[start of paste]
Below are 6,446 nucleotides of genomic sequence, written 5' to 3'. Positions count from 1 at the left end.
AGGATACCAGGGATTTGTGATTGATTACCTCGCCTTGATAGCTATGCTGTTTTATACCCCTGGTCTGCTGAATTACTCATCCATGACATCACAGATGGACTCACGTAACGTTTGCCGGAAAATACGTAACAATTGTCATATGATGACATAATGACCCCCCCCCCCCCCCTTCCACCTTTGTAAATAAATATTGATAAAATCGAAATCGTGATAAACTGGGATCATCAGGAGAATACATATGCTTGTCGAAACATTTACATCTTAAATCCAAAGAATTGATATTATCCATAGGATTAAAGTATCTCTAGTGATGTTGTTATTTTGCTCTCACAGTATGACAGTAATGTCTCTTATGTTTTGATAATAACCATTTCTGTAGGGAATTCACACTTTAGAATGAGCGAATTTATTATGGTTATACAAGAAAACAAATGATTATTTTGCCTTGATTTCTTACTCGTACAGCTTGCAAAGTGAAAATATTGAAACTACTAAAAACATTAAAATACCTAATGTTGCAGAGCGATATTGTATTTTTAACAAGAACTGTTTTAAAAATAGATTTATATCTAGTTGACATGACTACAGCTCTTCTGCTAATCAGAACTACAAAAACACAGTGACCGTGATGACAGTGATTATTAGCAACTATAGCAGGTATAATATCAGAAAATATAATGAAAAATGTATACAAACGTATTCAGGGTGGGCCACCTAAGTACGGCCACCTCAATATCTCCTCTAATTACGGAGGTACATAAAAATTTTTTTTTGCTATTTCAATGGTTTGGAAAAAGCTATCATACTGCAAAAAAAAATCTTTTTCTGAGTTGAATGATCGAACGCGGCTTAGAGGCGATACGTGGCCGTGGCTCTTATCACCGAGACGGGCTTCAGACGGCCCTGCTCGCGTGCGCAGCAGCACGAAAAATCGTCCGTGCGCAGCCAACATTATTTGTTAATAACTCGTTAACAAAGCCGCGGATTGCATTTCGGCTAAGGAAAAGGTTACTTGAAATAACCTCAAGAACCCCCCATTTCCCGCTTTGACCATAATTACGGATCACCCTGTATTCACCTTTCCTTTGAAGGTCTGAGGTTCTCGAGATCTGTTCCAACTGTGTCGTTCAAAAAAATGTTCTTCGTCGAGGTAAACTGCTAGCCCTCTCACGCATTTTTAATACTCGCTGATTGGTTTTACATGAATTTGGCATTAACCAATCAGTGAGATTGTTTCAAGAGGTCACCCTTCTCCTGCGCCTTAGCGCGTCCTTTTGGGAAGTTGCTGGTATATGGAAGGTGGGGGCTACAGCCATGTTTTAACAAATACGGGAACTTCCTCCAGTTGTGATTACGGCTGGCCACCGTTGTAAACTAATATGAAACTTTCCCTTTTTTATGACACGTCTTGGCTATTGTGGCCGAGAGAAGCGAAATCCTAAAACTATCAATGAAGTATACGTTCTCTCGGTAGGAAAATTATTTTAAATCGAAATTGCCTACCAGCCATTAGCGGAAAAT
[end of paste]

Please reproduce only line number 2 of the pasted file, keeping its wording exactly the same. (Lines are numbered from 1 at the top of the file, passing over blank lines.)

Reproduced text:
AGGATACCAGGGATTTGTGATTGATTACCTCGCCTTGATAGCTATGCTGTTTTATACCCCTGGTCTGCTGAATTACTCATCCATGACATCACAGATGGACTCACGTAACGTTTGCCGGAAAATACGTAACAATTGTCATATGATGACATAATGACCCCCCCCCCCCCCCTTCCACCTTTGTAAATAAATATTGATAAAATCGAAATCGTGATAAACTGGGATCATCAGGAGAATACATATGCTTGTCGAAACATTTACATCTTAAATCCAAAGAATTGATATTATCCATAGGATTAAAGTATCTCTAGTGATGTTGTTATTTTGCTCTCACAGTATGACAGTAATGTCTCTTATGTTTTGATAATAACCATTTCTGTAGGGAATTCACACTTTAGAATGAGCGAATTTATTATGGTTATACAAGAAAACAAATGATTATTTTGCCTTGATTTCTTACTCGTACAGCTTGCAAAGTGAAAATATTGAAACTACTAAAAACATTAAAATACCTAATGTTGCAGAGCGATATTGTATTTTTAACAAGAACTGTTTTAAAAATAGATTTATATCTAGTTGACATGACTACAGCTCTTCTGCTAATCAGAACTACAAAAACACAGTGACCGTGATGACAGTGATTATTAGCAACTATAGCAGGTATAATATCAGAAAATATAATGAAAAATGTATACAAACGTATTCAGGGTGGGCCACCTAAGTACGGCCACCTCAATATCTCCTCTAATTACGGAGGTACATAAAAATTTTTTTTTGCTATTTCAATGGTTTGGAAAAAGCTATCATACTGCAAAAAAAAATCTTTTTCTGAGTTGAATGATCGAACGCGGCTTAGAGGCGATACGTGGCCGTGGCTCTTATCACCGAGACGGGCTTCAGACGGCCCTGCTCGCGTGCGCAGCAGCACGAAAAATCGTCCGTGCGCAGCCAACATTATTTGTTAATAACTCGTTAACAAAGCCGCGGATTGCATTTCGGCTAAGGAAAAGGTTACTTGAAATAACCTCAAGAACCCCCCATTTCCCGCTTTGACCATAATTACGGATCACCCTGTATTCACCTTTCCTTTGAAGGTCTGAGGTTCTCGAGATCTGTTCCAACTGTGTCGTTCAAAAAAATGTTCTTCGTCGAGGTAAACTGCTAGCCCTCTCACGCATTTTTAATACTCGCTGATTGGTTTTACATGAATTTGGCATTAACCAATCAGTGAGATTGTTTCAAGAGGTCACCCTTCTCCTGCGCCTTAGCGCGTCCTTTTGGGAAGTTGCTGGTATATGGAAGGTGGGGGCTACAGCCATGTTTTAACAAATACGGGAACTTCCTCCAGTTGTGATTACGGCTGGCCACCGTTGTAAACTAATATGAAACTTTCCCTTTTTTATGACACGTCTTGGCTATTGTGGCCGAGAGAAGCGAAATCCTAAAACTATCAATGAAGTATACGTTCTCTCGGTAGGAAAATTATTTTAAATCGAAATTGCCTACCAGCCATTAGCGGAAAAT